InReview InReview

Support independent journalism


His name is Akmal


Comments Print article

Akmal, in T-shirt and jeans, walks onto the bare stage at the Royalty Theatre with no preamble, no warning, setting the scene for an hour of banter that regularly cuts to the core.

There can’t be many comedians who are known by just their first name. Who knew that his surname is Saleh? And to think Akmal originally called himself Peter (to conceal his Wog roots so he could get gigs in places like RSL clubs). That was years ago. Now Akmal is a household one-word name and invited onto TV shows (some appearances he clearly regrets).

Akmal surely wrote the lecture notes for “Dealing with Hecklers 101”. He doesn’t just deal with hecklers, he encourages them; he beckons them. His eyes gleam as much as his trademark bald head when a hapless heckler chooses to give him some lip. Dave (who kept coming back for more) and Sean were the main victims on Saturday night, providing the comedian with bounteous material.

Verbally fighting-fit and nimble with it, his sharp wit and quick repartee take him into potentially offensive territory, but his warm persona and self-deprecating comments have the audience happily joining him on the journey.

Akmal has his own take on subjects dear to stand-up comedians, such as politics, religion and racism. All three seem to blend together with two particular topics in his repertoire: terrorism (a topic with which Akmal has been anointed, being Arab and that, albeit a Christian one) and Tony (a topic he gleefully embraces).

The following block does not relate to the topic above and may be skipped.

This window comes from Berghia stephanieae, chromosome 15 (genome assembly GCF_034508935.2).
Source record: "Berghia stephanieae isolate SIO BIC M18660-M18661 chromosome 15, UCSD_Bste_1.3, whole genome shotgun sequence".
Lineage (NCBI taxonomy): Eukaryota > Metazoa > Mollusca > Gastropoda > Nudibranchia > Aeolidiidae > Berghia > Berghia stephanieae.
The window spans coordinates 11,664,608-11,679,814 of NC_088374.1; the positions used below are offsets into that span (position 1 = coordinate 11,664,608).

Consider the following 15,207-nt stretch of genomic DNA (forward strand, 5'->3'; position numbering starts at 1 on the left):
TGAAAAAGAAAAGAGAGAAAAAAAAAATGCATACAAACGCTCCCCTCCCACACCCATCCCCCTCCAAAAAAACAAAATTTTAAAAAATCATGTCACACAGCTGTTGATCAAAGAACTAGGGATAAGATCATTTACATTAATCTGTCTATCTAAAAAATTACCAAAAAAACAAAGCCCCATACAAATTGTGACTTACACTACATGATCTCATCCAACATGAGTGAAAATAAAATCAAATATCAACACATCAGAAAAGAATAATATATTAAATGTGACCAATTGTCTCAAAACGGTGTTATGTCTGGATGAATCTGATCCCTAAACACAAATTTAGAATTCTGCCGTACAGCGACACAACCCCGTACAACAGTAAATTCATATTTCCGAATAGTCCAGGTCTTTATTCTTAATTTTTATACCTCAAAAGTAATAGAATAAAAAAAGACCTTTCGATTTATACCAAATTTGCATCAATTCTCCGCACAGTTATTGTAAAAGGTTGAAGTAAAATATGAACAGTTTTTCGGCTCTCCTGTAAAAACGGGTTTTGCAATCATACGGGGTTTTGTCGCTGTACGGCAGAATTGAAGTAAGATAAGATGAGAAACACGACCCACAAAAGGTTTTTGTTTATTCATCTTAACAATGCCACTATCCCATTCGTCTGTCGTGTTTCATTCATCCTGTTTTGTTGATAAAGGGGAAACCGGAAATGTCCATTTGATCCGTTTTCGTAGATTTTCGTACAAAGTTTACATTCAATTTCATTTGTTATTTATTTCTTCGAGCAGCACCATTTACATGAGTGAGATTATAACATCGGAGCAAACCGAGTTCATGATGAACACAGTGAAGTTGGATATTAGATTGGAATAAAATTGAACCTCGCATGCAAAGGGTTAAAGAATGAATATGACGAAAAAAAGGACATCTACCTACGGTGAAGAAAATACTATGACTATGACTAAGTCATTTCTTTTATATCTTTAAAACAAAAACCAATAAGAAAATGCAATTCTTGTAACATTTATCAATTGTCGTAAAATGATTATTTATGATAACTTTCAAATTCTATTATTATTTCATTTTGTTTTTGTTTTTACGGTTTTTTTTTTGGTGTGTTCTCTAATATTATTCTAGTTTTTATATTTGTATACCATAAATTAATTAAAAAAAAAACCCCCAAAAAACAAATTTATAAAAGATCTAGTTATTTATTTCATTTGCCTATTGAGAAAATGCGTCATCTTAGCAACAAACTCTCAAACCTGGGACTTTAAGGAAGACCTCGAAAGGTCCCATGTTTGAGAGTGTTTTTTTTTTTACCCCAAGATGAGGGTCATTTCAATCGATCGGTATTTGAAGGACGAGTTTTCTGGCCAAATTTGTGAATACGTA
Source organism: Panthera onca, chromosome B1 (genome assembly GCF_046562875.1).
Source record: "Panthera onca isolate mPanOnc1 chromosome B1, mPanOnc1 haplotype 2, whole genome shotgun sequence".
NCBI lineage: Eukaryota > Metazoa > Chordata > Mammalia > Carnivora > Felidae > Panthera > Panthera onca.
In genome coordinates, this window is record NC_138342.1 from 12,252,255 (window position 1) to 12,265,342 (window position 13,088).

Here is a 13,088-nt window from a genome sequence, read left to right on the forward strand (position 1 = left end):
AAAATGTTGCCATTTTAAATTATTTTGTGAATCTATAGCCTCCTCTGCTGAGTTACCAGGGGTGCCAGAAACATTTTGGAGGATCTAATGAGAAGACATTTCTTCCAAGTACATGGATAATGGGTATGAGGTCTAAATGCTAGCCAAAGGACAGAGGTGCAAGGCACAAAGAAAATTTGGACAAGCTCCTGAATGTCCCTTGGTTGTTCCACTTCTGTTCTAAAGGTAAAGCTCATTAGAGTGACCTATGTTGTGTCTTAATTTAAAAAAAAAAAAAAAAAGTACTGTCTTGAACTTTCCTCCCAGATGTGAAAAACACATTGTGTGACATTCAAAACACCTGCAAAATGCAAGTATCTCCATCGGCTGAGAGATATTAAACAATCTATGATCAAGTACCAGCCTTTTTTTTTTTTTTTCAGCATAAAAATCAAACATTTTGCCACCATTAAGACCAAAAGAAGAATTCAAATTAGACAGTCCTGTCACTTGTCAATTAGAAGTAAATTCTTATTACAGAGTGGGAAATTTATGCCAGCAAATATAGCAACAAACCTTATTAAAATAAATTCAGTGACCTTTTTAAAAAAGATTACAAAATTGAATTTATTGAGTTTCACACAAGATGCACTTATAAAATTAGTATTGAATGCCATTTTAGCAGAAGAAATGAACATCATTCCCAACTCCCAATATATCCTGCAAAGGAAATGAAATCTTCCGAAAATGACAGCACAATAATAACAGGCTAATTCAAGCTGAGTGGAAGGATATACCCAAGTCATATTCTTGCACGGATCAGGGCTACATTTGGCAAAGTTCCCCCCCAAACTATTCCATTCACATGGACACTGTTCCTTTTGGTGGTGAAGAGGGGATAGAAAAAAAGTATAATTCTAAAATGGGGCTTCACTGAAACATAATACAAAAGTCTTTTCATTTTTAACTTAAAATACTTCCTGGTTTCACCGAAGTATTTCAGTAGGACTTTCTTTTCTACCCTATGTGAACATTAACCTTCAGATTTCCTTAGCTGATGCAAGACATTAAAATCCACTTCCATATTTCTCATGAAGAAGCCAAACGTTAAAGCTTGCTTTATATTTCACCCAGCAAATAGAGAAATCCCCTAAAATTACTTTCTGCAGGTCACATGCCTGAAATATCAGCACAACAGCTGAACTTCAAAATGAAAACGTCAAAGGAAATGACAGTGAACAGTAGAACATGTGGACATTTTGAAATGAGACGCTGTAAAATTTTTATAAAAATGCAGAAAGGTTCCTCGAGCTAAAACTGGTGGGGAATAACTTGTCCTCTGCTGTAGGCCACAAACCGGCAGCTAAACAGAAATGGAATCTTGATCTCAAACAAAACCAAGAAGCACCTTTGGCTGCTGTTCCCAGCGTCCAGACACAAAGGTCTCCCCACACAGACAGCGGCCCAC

It was a hot night on Saturday, and the air-con in the theatre struggled to cope – but not Akmal. If you like him on the telly, you’ll love him live (and definitely kicking).

Akmal is performing at the Royalty Theatre again on February 20-21 and 27-27, and March 6-7 and 13-14.



Make a comment View comment guidelines

Support local arts journalism

Your support will help us continue the important work of InReview in publishing free professional journalism that celebrates, interrogates and amplifies arts and culture in South Australia.

Donate Here


Show comments Hide comments
Will my comment be published? Read the guidelines.

. You are free to republish the text and graphics contained in this article online and in print, on the condition that you follow our republishing guidelines.

You must attribute the author and note prominently that the article was originally published by InReview.  You must also inlude a link to InReview. Please note that images are not generally included in this creative commons licence as in most cases we are not the copyright owner. However, if the image has an InReview photographer credit or is marked as “supplied”, you are free to republish it with the appropriate credits.

We recommend you set the canonical link of this content to to insure that your SEO is not penalised.

Copied to Clipboard

More Festivals stories

Loading next article